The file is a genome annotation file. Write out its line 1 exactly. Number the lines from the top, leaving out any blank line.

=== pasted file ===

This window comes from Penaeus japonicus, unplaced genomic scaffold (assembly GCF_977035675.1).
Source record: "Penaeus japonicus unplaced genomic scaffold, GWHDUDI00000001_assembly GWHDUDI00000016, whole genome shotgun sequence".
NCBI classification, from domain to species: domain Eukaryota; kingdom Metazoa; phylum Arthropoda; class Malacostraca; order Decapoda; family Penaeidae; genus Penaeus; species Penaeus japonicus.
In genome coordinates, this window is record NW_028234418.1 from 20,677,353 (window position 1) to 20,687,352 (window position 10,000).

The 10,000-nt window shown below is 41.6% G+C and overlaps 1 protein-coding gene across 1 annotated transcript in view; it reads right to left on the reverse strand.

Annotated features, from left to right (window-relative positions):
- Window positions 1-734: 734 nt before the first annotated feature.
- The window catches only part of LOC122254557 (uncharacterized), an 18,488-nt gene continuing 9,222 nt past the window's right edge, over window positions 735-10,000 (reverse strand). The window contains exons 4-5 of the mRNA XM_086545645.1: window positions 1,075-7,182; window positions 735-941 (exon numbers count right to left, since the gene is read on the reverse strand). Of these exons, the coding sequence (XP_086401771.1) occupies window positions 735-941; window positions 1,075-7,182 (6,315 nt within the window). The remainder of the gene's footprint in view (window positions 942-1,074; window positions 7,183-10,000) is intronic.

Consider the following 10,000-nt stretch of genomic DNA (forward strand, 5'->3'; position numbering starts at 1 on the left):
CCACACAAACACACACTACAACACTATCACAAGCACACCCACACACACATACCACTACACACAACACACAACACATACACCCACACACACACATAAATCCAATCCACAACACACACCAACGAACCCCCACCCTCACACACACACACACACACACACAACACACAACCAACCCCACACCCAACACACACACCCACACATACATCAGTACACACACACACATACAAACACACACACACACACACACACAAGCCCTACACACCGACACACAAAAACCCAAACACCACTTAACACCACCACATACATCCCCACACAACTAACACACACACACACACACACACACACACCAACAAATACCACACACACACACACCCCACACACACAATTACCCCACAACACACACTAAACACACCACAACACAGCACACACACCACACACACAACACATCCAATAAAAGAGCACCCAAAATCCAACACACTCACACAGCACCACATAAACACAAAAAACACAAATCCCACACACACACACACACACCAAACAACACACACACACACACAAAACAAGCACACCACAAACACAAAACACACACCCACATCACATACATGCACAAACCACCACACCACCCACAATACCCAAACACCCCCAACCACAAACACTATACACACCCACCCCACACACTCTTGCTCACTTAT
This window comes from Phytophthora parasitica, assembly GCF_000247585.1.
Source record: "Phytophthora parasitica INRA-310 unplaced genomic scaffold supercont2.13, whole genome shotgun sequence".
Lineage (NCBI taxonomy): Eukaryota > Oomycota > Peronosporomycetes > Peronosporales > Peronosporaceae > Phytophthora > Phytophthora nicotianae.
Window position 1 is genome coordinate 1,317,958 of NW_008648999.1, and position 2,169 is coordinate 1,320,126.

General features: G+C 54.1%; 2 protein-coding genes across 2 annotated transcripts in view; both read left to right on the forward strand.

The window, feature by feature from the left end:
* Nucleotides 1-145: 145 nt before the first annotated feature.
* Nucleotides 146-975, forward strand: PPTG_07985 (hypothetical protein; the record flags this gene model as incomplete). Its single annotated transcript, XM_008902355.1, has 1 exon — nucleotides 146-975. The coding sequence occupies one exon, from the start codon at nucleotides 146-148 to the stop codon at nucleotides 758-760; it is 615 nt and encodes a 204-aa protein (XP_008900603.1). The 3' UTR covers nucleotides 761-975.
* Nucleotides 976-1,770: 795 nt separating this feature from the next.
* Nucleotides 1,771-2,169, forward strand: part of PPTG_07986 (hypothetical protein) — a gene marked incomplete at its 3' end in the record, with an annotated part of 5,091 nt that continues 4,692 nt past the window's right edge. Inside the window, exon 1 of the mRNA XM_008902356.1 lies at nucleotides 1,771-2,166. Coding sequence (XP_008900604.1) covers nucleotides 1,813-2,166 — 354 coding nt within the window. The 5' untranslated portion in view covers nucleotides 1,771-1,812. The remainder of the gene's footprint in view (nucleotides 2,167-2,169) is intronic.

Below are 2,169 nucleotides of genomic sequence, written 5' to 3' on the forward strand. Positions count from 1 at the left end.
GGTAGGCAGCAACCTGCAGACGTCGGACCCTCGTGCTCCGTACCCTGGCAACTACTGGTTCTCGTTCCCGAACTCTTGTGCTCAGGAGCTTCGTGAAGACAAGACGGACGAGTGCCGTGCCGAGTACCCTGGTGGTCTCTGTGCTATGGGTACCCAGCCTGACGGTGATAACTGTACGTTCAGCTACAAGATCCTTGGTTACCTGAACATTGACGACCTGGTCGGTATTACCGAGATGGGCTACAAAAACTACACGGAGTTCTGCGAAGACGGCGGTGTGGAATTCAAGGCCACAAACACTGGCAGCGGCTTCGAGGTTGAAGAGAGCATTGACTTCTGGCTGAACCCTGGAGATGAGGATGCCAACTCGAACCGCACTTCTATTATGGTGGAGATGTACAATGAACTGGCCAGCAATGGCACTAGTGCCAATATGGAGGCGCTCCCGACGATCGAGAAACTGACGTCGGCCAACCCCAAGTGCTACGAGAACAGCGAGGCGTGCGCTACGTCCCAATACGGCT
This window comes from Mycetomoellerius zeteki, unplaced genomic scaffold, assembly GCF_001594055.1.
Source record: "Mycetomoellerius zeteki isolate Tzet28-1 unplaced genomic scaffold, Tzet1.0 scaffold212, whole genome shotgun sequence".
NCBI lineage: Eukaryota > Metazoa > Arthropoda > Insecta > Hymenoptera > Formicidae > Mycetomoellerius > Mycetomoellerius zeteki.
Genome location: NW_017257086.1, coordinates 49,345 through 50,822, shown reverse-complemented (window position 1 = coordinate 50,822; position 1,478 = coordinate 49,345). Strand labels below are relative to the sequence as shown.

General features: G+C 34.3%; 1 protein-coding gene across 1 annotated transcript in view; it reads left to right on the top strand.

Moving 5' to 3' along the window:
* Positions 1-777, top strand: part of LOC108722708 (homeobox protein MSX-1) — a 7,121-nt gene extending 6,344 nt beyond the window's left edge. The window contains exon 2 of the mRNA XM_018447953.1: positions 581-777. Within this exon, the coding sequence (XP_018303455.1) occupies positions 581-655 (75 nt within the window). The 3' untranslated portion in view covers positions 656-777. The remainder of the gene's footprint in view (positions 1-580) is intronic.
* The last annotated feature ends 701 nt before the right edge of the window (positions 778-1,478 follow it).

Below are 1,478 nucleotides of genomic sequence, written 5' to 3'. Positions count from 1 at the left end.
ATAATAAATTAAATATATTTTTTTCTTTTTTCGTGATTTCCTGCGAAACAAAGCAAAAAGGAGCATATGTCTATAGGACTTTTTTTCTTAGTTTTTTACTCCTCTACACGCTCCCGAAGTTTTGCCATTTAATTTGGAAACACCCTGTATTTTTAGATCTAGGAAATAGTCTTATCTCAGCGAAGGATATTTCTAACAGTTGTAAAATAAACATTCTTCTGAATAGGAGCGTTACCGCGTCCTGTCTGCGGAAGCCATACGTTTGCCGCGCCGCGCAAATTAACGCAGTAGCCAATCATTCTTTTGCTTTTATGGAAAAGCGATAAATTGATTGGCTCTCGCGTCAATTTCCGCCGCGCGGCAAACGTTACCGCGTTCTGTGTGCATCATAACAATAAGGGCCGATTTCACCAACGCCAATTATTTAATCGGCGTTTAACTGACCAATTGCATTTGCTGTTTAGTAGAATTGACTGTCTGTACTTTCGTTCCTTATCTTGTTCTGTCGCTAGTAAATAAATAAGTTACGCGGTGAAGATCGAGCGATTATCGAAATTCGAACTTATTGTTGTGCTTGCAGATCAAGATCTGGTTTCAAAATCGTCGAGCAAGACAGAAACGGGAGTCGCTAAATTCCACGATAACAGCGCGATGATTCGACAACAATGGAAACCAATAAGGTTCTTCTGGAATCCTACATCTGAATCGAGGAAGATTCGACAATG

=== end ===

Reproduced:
This window comes from Penaeus japonicus, unplaced genomic scaffold (assembly GCF_977035675.1).